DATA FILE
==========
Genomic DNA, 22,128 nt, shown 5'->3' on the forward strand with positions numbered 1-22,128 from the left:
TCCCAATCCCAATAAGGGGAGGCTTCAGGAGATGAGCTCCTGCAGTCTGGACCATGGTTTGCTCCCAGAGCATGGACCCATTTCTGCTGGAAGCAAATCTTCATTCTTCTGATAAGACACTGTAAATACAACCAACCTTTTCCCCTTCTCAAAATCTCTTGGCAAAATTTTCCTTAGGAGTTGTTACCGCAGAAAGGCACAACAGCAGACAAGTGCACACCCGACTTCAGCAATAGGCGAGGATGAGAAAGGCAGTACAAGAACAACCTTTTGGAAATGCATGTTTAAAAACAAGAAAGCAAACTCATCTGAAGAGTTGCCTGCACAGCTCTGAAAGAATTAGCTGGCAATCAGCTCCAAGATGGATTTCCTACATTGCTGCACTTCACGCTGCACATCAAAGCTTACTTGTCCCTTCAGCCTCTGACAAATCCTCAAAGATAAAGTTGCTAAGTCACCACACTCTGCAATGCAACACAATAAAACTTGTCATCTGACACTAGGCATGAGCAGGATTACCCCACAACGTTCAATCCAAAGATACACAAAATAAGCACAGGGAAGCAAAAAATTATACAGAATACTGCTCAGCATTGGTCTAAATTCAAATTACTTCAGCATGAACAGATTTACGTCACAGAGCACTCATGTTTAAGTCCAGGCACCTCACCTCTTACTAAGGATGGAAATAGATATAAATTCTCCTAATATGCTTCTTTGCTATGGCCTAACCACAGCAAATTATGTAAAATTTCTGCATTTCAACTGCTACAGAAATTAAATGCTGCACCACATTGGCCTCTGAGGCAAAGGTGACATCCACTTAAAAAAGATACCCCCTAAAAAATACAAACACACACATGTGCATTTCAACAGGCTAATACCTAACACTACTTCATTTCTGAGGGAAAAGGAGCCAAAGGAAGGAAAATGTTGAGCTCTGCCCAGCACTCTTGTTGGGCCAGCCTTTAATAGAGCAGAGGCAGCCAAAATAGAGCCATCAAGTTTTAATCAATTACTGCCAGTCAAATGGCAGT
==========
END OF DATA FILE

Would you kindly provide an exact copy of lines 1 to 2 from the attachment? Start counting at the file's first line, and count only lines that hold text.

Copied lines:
Genomic DNA, 22,128 nt, shown 5'->3' on the forward strand with positions numbered 1-22,128 from the left:
TCCCAATCCCAATAAGGGGAGGCTTCAGGAGATGAGCTCCTGCAGTCTGGACCATGGTTTGCTCCCAGAGCATGGACCCATTTCTGCTGGAAGCAAATCTTCATTCTTCTGATAAGACACTGTAAATACAACCAACCTTTTCCCCTTCTCAAAATCTCTTGGCAAAATTTTCCTTAGGAGTTGTTACCGCAGAAAGGCACAACAGCAGACAAGTGCACACCCGACTTCAGCAATAGGCGAGGATGAGAAAGGCAGTACAAGAACAACCTTTTGGAAATGCATGTTTAAAAACAAGAAAGCAAACTCATCTGAAGAGTTGCCTGCACAGCTCTGAAAGAATTAGCTGGCAATCAGCTCCAAGATGGATTTCCTACATTGCTGCACTTCACGCTGCACATCAAAGCTTACTTGTCCCTTCAGCCTCTGACAAATCCTCAAAGATAAAGTTGCTAAGTCACCACACTCTGCAATGCAACACAATAAAACTTGTCATCTGACACTAGGCATGAGCAGGATTACCCCACAACGTTCAATCCAAAGATACACAAAATAAGCACAGGGAAGCAAAAAATTATACAGAATACTGCTCAGCATTGGTCTAAATTCAAATTACTTCAGCATGAACAGATTTACGTCACAGAGCACTCATGTTTAAGTCCAGGCACCTCACCTCTTACTAAGGATGGAAATAGATATAAATTCTCCTAATATGCTTCTTTGCTATGGCCTAACCACAGCAAATTATGTAAAATTTCTGCATTTCAACTGCTACAGAAATTAAATGCTGCACCACATTGGCCTCTGAGGCAAAGGTGACATCCACTTAAAAAAGATACCCCCTAAAAAATACAAACACACACATGTGCATTTCAACAGGCTAATACCTAACACTACTTCATTTCTGAGGGAAAAGGAGCCAAAGGAAGGAAAATGTTGAGCTCTGCCCAGCACTCTTGTTGGGCCAGCCTTTAATAGAGCAGAGGCAGCCAAAATAGAGCCATCAAGTTTTAATCAATTACTGCCAGTCAAATGGCAGT